New Deloitte Study Reveals Increased Appetite for Alternative Legal Services – And New Partnership Shows It

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With the results of a just released study, Future Trends for Legal Services, Deloitte argues that the legal market continues to expand and shift; that legal services buyers are re-evaluating their spend and their range of suppliers; and that demand for non-traditional providers is on the upswing.

It also finds that that traditional law firms are falling short in integrated, cross-border advice beyond legal; in their use of technology; in their ability to keep up with regulatory and compliance advice; and in delivering value and pricing transparency.

Many of the conclusions in the Deloitte study aren’t all that new; they tell the ongoing story of the pressures that today’s in-house departments are putting on traditional legal services providers. However, the study paints the picture of a legal industry that faces a very real competition from the Big Four — even if that competition is geographically limited today. For example, a majority (55%) of participants in the study — in-house legal services purchasers — have taken or are considering a significant review of their legal suppliers. More than half (52%) said they are willing to purchase legal services from a non-traditional law firm that offers a range of professional services.

And regulatory compliance remains one of the biggest pain points for these in-house counsel and thus, for their law firms. Nearly half (49%) of all participants said that their department’s legal spend was growing in the area of regulatory compliance. In particular, global compliance is perceived as a major issue for in-house lawyers, with more than a quarter (26%) of participants saying it is the biggest challenge within their department.

Not surprisingly, all of those shortfalls and pain points are areas where Deloitte itself (and the other Big Four accounting and audit firms) are well-positioned to take revenues from law firms.

New Deloitte Partnership Announced

Also this week, Deloitte and Allen & Overy announced a new partnership called MarginMatrix that constitutes the first major partnership between a major international law firm and one of the Big Four firms. MarginMatrix will leverage A&O’s online derivatives data management system, called aosphere, in order to help banks create and manage thousands of derivatives contracts that are compliant with regulations on a jurisdiction-by-jurisdiction basis. Deloitte’s managed services team will handle the negotiations process.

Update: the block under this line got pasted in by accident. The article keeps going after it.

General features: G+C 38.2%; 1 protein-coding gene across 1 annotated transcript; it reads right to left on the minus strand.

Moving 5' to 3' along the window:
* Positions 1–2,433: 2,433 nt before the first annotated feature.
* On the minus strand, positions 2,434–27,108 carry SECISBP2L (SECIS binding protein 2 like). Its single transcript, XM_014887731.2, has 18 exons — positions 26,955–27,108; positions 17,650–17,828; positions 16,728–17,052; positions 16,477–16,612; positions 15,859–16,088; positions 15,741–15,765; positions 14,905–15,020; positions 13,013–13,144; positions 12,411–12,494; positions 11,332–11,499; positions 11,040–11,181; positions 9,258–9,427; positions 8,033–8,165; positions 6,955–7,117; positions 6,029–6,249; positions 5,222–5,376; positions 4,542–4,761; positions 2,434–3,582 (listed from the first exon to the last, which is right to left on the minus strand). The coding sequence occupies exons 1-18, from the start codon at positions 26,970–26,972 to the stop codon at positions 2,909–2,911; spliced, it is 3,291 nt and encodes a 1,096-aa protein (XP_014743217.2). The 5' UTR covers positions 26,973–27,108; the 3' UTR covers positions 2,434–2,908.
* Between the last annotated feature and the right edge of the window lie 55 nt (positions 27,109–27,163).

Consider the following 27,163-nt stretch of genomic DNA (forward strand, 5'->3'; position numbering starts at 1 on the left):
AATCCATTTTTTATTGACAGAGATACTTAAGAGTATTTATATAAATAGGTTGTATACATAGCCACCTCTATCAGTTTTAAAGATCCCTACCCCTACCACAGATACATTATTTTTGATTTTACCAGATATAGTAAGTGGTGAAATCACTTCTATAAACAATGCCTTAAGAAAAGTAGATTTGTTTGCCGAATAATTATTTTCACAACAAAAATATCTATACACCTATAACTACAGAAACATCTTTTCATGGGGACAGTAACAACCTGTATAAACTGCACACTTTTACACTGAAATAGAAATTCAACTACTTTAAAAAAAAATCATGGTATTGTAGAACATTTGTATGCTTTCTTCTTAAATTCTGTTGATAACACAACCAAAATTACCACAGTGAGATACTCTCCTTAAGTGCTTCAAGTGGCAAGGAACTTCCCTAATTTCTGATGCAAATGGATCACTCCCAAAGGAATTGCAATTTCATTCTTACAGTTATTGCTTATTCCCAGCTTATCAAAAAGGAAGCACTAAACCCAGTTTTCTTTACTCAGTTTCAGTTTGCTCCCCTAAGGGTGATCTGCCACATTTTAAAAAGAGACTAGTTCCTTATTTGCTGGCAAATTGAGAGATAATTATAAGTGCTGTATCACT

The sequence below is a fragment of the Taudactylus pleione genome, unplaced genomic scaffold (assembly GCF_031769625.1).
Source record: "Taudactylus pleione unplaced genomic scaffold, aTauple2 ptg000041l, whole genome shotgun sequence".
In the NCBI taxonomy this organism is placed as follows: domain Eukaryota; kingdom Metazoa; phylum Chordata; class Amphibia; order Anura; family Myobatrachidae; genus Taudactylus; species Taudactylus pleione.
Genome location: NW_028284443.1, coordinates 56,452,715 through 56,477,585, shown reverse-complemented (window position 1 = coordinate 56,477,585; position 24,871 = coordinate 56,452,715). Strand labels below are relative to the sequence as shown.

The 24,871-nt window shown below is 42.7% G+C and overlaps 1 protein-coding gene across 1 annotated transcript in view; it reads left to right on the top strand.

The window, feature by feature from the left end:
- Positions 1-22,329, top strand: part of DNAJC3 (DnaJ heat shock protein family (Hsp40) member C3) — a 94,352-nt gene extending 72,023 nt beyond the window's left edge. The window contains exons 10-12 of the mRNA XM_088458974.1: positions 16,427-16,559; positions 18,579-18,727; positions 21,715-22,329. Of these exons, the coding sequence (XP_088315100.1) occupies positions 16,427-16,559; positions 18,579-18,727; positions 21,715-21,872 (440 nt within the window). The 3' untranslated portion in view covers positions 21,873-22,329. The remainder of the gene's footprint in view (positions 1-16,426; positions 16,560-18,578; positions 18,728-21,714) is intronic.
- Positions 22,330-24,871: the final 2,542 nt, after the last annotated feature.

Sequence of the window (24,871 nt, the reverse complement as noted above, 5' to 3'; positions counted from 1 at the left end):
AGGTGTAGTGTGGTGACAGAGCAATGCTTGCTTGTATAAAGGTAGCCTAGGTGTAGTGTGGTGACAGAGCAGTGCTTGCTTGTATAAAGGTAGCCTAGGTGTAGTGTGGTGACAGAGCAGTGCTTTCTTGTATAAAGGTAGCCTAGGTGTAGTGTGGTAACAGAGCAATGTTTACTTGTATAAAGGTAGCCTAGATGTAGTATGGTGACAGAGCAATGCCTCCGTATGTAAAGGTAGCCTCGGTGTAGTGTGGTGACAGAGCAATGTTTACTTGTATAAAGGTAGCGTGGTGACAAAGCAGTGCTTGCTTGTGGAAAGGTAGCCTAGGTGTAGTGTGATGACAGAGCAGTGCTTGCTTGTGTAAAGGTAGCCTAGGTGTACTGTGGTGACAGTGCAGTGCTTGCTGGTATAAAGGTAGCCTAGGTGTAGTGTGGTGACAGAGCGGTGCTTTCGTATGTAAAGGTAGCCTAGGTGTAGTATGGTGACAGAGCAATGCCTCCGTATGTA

According to the announcement, the time taken to manually handle the 10,000 contracts on average that any major bank holds can be reduced to just 12 weeks in lawyer hours, compared to more than 15 years currently. It will also eliminate the need for clients to appoint and project manage separate legal, technology and resourcing providers across the US, EU and Asia Pacific region.

The partnership between A&O and Deloitte, not surprisingly, hits most of the pain points identified in Deloitte’s new survey. It attacks a problem of global regulation; it involves matters on a large scale; it applies technology to solve a legal problem in a new way; and it brings in services from a provider, Deloitte, outside the traditional legal industry.


Many of the conclusions in the Deloitte study aren’t all that new; they tell the ongoing story of the pressures that today’s in-house departments are putting on traditional legal services providers.


As I said, most of the conclusions in the Deloitte study aren’t all that new. However, what the study does provide is a case for the Big Four in particular to be in the forefront among the alternative providers now in the hunt for certain slices of the legal services pie.

Piet Hein Meeter, Global Managing Director for Deloitte Legal, says that they’re targeting the need for a “new type of service that combines legal advice with strategic advice across other disciplines.” The Big Four are particularly suitable for applications like those seen in the partnership between Deloitte and A&O, where scale across a global industry is important, and where the systems-thinking and the application of technology on scale is second nature to the providers. They are also in a position to provide the adjacent cross-disciplinary services that traditional law firms don’t.

This study, and developments like the A&O/Deloitte partnership, should help shake larger traditional law firms out of their complacency with regard to the threat from the Big Four.